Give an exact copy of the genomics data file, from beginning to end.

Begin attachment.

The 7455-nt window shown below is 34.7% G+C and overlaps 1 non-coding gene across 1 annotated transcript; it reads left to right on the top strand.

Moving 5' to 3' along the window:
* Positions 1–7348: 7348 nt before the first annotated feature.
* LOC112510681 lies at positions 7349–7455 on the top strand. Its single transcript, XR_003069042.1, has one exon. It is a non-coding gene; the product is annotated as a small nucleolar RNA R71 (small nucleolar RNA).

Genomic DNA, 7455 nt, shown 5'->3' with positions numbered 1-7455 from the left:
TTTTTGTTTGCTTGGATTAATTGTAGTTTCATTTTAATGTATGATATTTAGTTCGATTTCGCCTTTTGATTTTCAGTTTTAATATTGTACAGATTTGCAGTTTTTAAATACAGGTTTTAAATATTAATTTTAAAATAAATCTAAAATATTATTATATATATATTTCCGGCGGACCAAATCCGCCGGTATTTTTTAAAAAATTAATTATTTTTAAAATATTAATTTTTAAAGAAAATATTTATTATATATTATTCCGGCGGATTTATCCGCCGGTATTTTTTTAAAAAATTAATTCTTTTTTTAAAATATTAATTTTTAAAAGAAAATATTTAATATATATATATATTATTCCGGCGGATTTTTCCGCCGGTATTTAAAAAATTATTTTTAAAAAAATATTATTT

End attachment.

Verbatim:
The 7455-nt window shown below is 34.7% G+C and overlaps 1 non-coding gene across 1 annotated transcript; it reads left to right on the top strand.

Moving 5' to 3' along the window:
* Positions 1–7348: 7348 nt before the first annotated feature.
* LOC112510681 lies at positions 7349–7455 on the top strand. Its single transcript, XR_003069042.1, has one exon. It is a non-coding gene; the product is annotated as a small nucleolar RNA R71 (small nucleolar RNA).

Genomic DNA, 7455 nt, shown 5'->3' with positions numbered 1-7455 from the left:
TTTTTGTTTGCTTGGATTAATTGTAGTTTCATTTTAATGTATGATATTTAGTTCGATTTCGCCTTTTGATTTTCAGTTTTAATATTGTACAGATTTGCAGTTTTTAAATACAGGTTTTAAATATTAATTTTAAAATAAATCTAAAATATTATTATATATATATTTCCGGCGGACCAAATCCGCCGGTATTTTTTAAAAAATTAATTATTTTTAAAATATTAATTTTTAAAGAAAATATTTATTATATATTATTCCGGCGGATTTATCCGCCGGTATTTTTTTAAAAAATTAATTCTTTTTTTAAAATATTAATTTTTAAAAGAAAATATTTAATATATATATATATTATTCCGGCGGATTTTTCCGCCGGTATTTAAAAAATTATTTTTAAAAAAATATTATTT